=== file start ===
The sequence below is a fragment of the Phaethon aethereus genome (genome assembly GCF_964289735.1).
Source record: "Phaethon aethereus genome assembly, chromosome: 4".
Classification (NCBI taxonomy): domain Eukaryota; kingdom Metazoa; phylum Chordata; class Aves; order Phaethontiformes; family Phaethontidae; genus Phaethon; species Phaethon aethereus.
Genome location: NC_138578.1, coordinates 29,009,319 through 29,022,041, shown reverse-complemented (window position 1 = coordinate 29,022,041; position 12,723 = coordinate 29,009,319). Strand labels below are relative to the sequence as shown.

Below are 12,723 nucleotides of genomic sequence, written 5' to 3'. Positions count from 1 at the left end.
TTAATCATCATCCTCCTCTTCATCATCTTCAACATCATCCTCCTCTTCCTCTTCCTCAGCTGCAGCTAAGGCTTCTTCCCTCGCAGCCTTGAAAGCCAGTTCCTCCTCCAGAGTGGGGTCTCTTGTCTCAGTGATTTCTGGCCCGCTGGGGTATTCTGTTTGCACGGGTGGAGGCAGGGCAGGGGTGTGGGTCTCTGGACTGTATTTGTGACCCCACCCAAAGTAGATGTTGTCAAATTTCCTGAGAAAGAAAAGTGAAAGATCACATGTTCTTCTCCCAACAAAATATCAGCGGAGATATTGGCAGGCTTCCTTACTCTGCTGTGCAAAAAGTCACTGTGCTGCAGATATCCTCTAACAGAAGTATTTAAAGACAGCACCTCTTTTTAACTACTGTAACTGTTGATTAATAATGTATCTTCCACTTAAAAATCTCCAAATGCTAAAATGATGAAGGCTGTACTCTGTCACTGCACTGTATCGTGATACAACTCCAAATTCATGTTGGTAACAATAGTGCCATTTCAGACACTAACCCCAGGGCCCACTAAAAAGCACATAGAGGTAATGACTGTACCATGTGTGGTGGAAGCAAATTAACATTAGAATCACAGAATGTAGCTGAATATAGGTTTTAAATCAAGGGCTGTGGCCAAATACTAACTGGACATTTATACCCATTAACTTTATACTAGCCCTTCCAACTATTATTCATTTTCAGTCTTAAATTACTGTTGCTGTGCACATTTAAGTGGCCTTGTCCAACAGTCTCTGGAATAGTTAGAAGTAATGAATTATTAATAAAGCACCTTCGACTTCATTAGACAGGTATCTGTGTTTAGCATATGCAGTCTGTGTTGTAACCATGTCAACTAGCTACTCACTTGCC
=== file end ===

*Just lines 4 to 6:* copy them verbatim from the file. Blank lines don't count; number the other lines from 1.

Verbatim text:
Genome location: NC_138578.1, coordinates 29,009,319 through 29,022,041, shown reverse-complemented (window position 1 = coordinate 29,022,041; position 12,723 = coordinate 29,009,319). Strand labels below are relative to the sequence as shown.

Below are 12,723 nucleotides of genomic sequence, written 5' to 3'. Positions count from 1 at the left end.
TTAATCATCATCCTCCTCTTCATCATCTTCAACATCATCCTCCTCTTCCTCTTCCTCAGCTGCAGCTAAGGCTTCTTCCCTCGCAGCCTTGAAAGCCAGTTCCTCCTCCAGAGTGGGGTCTCTTGTCTCAGTGATTTCTGGCCCGCTGGGGTATTCTGTTTGCACGGGTGGAGGCAGGGCAGGGGTGTGGGTCTCTGGACTGTATTTGTGACCCCACCCAAAGTAGATGTTGTCAAATTTCCTGAGAAAGAAAAGTGAAAGATCACATGTTCTTCTCCCAACAAAATATCAGCGGAGATATTGGCAGGCTTCCTTACTCTGCTGTGCAAAAAGTCACTGTGCTGCAGATATCCTCTAACAGAAGTATTTAAAGACAGCACCTCTTTTTAACTACTGTAACTGTTGATTAATAATGTATCTTCCACTTAAAAATCTCCAAATGCTAAAATGATGAAGGCTGTACTCTGTCACTGCACTGTATCGTGATACAACTCCAAATTCATGTTGGTAACAATAGTGCCATTTCAGACACTAACCCCAGGGCCCACTAAAAAGCACATAGAGGTAATGACTGTACCATGTGTGGTGGAAGCAAATTAACATTAGAATCACAGAATGTAGCTGAATATAGGTTTTAAATCAAGGGCTGTGGCCAAATACTAACTGGACATTTATACCCATTAACTTTATACTAGCCCTTCCAACTATTATTCATTTTCAGTCTTAAATTACTGTTGCTGTGCACATTTAAGTGGCCTTGTCCAACAGTCTCTGGAATAGTTAGAAGTAATGAATTATTAATAAAGCACCTTCGACTTCATTAGACAGGTATCTGTGTTTAGCATATGCAGTCTGTGTTGTAACCATGTCAACTAGCTACTCACTTGCC